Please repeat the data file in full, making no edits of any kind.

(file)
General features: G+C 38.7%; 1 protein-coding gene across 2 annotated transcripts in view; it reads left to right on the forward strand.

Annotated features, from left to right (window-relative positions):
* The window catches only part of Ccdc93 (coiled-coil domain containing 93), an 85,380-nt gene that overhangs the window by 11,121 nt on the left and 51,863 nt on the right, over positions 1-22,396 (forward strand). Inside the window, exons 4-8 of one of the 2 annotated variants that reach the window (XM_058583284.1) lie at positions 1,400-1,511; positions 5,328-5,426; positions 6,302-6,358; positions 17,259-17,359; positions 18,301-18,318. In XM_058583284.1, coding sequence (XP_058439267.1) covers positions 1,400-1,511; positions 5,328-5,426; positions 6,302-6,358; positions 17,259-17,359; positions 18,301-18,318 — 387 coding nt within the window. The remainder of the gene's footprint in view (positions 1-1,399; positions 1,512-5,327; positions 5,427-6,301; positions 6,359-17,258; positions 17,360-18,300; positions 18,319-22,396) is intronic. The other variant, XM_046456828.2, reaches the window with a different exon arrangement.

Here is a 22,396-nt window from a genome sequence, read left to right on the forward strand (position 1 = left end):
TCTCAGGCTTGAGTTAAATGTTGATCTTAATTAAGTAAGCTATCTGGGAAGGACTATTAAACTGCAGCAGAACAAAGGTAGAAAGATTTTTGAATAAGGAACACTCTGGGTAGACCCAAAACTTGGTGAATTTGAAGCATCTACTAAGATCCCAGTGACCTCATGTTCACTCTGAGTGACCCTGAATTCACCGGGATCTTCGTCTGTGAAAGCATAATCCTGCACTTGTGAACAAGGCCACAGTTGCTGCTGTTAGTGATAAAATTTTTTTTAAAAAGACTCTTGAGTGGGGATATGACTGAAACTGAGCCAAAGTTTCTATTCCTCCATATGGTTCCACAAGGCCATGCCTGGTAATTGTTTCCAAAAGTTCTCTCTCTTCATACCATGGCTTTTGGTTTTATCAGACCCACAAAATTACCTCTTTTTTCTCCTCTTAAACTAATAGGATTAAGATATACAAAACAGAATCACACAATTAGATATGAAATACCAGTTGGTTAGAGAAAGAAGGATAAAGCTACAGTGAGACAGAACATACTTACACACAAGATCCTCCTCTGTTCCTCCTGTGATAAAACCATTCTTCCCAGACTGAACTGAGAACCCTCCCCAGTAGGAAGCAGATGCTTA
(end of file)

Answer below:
General features: G+C 38.7%; 1 protein-coding gene across 2 annotated transcripts in view; it reads left to right on the forward strand.

Annotated features, from left to right (window-relative positions):
* The window catches only part of Ccdc93 (coiled-coil domain containing 93), an 85,380-nt gene that overhangs the window by 11,121 nt on the left and 51,863 nt on the right, over positions 1-22,396 (forward strand). Inside the window, exons 4-8 of one of the 2 annotated variants that reach the window (XM_058583284.1) lie at positions 1,400-1,511; positions 5,328-5,426; positions 6,302-6,358; positions 17,259-17,359; positions 18,301-18,318. In XM_058583284.1, coding sequence (XP_058439267.1) covers positions 1,400-1,511; positions 5,328-5,426; positions 6,302-6,358; positions 17,259-17,359; positions 18,301-18,318 — 387 coding nt within the window. The remainder of the gene's footprint in view (positions 1-1,399; positions 1,512-5,327; positions 5,427-6,301; positions 6,359-17,258; positions 17,360-18,300; positions 18,319-22,396) is intronic. The other variant, XM_046456828.2, reaches the window with a different exon arrangement.

Here is a 22,396-nt window from a genome sequence, read left to right on the forward strand (position 1 = left end):
TCTCAGGCTTGAGTTAAATGTTGATCTTAATTAAGTAAGCTATCTGGGAAGGACTATTAAACTGCAGCAGAACAAAGGTAGAAAGATTTTTGAATAAGGAACACTCTGGGTAGACCCAAAACTTGGTGAATTTGAAGCATCTACTAAGATCCCAGTGACCTCATGTTCACTCTGAGTGACCCTGAATTCACCGGGATCTTCGTCTGTGAAAGCATAATCCTGCACTTGTGAACAAGGCCACAGTTGCTGCTGTTAGTGATAAAATTTTTTTTAAAAAGACTCTTGAGTGGGGATATGACTGAAACTGAGCCAAAGTTTCTATTCCTCCATATGGTTCCACAAGGCCATGCCTGGTAATTGTTTCCAAAAGTTCTCTCTCTTCATACCATGGCTTTTGGTTTTATCAGACCCACAAAATTACCTCTTTTTTCTCCTCTTAAACTAATAGGATTAAGATATACAAAACAGAATCACACAATTAGATATGAAATACCAGTTGGTTAGAGAAAGAAGGATAAAGCTACAGTGAGACAGAACATACTTACACACAAGATCCTCCTCTGTTCCTCCTGTGATAAAACCATTCTTCCCAGACTGAACTGAGAACCCTCCCCAGTAGGAAGCAGATGCTTA